Trans-Tasman residential and retirement village developer Winton Group wants to build a $10 billion, solar powered 5,000 home, car-free community in south Auckland.

The proposed 221-hectare development, Sunfield, is the first major residential application under the government’s fast-track consent process. It will include 4,400 homes alongside three retirement villages with an additional 600 independent living units and care beds. 

The site covers an area between Takanini and Papakura, abutting Old Wairua Rd on its southern boundary.

Winton is a private developer with a portfolio of more than 9,000 residential lots and apartments in both NZ and Australia. Its recent developments including Northbrook at Wynyard Quarter, Northlake Apartments in Wanaka, and Ovation at Hobsonville Point. It also has several residential developments in Sydney and on the Tweed Coast.

Winton has applied for consent under the Urban Development Act (UDA) for the residential component of Sunfield as well as a four-hectare town centre, with schools, green links and recreation parks across 22.8 ha.

Each home will have solar panels, there will be no gas connections and the community will have 90% fewer cars, with only one vehicle allocated per every 10 households. 

The UDA submission to Kāinga Ora, which will carry out the initial assessment of the project's feasibility, says transport will be provided via the village ‘sunbus’, a fleet of autonomous EV vehicles which will be used primarily to shuttle residents around the village and to the Papakura Station, two kilometres away.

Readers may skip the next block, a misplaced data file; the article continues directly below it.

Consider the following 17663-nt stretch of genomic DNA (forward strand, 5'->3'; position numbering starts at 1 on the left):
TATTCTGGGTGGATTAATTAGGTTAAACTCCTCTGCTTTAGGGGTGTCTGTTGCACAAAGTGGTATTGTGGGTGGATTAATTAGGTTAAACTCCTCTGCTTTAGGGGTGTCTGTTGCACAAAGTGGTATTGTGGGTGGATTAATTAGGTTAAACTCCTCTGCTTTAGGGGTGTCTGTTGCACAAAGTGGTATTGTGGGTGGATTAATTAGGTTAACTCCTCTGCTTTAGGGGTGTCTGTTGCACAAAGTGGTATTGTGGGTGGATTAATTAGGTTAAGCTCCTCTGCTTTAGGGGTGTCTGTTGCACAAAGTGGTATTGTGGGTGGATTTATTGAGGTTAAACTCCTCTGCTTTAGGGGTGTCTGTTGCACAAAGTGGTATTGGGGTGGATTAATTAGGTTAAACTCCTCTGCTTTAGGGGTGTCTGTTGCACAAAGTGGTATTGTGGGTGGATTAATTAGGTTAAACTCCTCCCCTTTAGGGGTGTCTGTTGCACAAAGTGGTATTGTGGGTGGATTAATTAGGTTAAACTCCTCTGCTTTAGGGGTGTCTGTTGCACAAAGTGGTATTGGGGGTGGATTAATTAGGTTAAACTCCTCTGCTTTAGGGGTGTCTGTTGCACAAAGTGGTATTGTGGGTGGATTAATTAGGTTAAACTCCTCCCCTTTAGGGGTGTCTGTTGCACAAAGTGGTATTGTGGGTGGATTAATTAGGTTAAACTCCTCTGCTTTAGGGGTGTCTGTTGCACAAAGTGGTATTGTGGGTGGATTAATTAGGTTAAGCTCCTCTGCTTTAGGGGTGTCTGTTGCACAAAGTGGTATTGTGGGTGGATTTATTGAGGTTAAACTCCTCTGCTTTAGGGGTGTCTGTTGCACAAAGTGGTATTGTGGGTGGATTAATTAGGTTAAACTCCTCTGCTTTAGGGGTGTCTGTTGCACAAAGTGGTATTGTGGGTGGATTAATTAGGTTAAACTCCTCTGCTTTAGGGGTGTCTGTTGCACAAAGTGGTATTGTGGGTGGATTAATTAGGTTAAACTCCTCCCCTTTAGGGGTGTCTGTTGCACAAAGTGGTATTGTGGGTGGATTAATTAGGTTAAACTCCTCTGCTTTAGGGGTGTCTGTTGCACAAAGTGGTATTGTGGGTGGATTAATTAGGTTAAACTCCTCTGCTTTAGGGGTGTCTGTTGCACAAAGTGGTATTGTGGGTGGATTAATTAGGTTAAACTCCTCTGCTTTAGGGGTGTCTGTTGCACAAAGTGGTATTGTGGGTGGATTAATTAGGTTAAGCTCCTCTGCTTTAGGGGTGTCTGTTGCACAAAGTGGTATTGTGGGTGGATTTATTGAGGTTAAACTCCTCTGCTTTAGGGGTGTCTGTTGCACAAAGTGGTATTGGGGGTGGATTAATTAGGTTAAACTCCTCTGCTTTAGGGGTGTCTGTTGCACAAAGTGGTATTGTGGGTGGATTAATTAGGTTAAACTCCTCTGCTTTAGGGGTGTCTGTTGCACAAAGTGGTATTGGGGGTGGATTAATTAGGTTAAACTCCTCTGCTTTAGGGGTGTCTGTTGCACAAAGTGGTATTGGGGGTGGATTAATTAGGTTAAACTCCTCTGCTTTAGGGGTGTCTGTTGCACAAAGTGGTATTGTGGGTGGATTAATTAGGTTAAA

It said the development could generate more than 11,000 jobs across four retail hubs throughout the community.

Sunny side up... the proposed Sunfield development (Image: Supplied)

Winton chief executive Chris Meehan said it is a long term project, taking between 10 to 15 years to construct.

He said the absence of roads, parking, driveways and garages, will also reduce costs, with homes roughly 20% cheaper than the average Auckland house price. 

Less infrastructure will also allow the firm to sidestep much of Auckland Council’s development contribution charges, which are being ramped up six-fold next year to almost $85,000 per new home at nearby Drury. 

Because Kāinga Ora is the consenting authority, it is its decision as to whether it consults with the Auckland Council.

Meehan said the central design premise of the community was based on a “15-minute” neighbourhood, with all the necessary needs of day-to-day life catered for within a quarter hour walk or cycle from home.

The firm will contract out the one-and-two level house builds to franchise builders, though they will be built to detailed plans, specifications and covenants including solar panels on each home.

The masterplan also includes 250,000 square metres of employment, healthcare and education space. 

Meehan said he would expect the application to be processed within about three months, as it would be in Australia. 

“Once we get consent we can start right away by constructing one neighbourhood at a time, alongside the neighbourhood amenities.”

“We do not have the luxury of time to meet New Zealand’s emission reduction targets to help limit the physical effects of climate change. We have to do things differently and the best way to lower New Zealand’s carbon impact is to avoid emissions wherever possible.”